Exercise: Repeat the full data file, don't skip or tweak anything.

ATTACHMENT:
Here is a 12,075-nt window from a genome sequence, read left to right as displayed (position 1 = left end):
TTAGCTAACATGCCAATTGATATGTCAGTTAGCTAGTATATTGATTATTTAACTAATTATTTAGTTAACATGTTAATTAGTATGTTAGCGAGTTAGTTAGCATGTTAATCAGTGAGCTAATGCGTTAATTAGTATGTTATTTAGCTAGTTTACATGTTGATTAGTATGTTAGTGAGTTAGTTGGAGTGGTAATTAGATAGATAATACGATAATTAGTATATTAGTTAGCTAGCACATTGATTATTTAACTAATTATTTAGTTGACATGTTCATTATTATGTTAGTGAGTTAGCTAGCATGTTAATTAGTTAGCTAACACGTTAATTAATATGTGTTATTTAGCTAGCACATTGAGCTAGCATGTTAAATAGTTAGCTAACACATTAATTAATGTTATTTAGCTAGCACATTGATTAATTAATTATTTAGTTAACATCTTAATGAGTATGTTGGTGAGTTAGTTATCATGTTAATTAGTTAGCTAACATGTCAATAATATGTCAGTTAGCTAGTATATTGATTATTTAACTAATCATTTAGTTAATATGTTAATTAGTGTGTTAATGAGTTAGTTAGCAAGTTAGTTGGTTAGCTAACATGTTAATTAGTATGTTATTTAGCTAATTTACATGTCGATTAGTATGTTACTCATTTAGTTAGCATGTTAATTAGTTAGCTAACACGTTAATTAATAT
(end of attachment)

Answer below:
Here is a 12,075-nt window from a genome sequence, read left to right as displayed (position 1 = left end):
TTAGCTAACATGCCAATTGATATGTCAGTTAGCTAGTATATTGATTATTTAACTAATTATTTAGTTAACATGTTAATTAGTATGTTAGCGAGTTAGTTAGCATGTTAATCAGTGAGCTAATGCGTTAATTAGTATGTTATTTAGCTAGTTTACATGTTGATTAGTATGTTAGTGAGTTAGTTGGAGTGGTAATTAGATAGATAATACGATAATTAGTATATTAGTTAGCTAGCACATTGATTATTTAACTAATTATTTAGTTGACATGTTCATTATTATGTTAGTGAGTTAGCTAGCATGTTAATTAGTTAGCTAACACGTTAATTAATATGTGTTATTTAGCTAGCACATTGAGCTAGCATGTTAAATAGTTAGCTAACACATTAATTAATGTTATTTAGCTAGCACATTGATTAATTAATTATTTAGTTAACATCTTAATGAGTATGTTGGTGAGTTAGTTATCATGTTAATTAGTTAGCTAACATGTCAATAATATGTCAGTTAGCTAGTATATTGATTATTTAACTAATCATTTAGTTAATATGTTAATTAGTGTGTTAATGAGTTAGTTAGCAAGTTAGTTGGTTAGCTAACATGTTAATTAGTATGTTATTTAGCTAATTTACATGTCGATTAGTATGTTACTCATTTAGTTAGCATGTTAATTAGTTAGCTAACACGTTAATTAATAT